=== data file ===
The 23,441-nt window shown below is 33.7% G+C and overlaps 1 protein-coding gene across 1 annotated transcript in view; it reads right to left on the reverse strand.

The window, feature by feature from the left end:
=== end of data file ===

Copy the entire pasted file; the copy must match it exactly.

The 23,441-nt window shown below is 33.7% G+C and overlaps 1 protein-coding gene across 1 annotated transcript in view; it reads right to left on the reverse strand.

The window, feature by feature from the left end: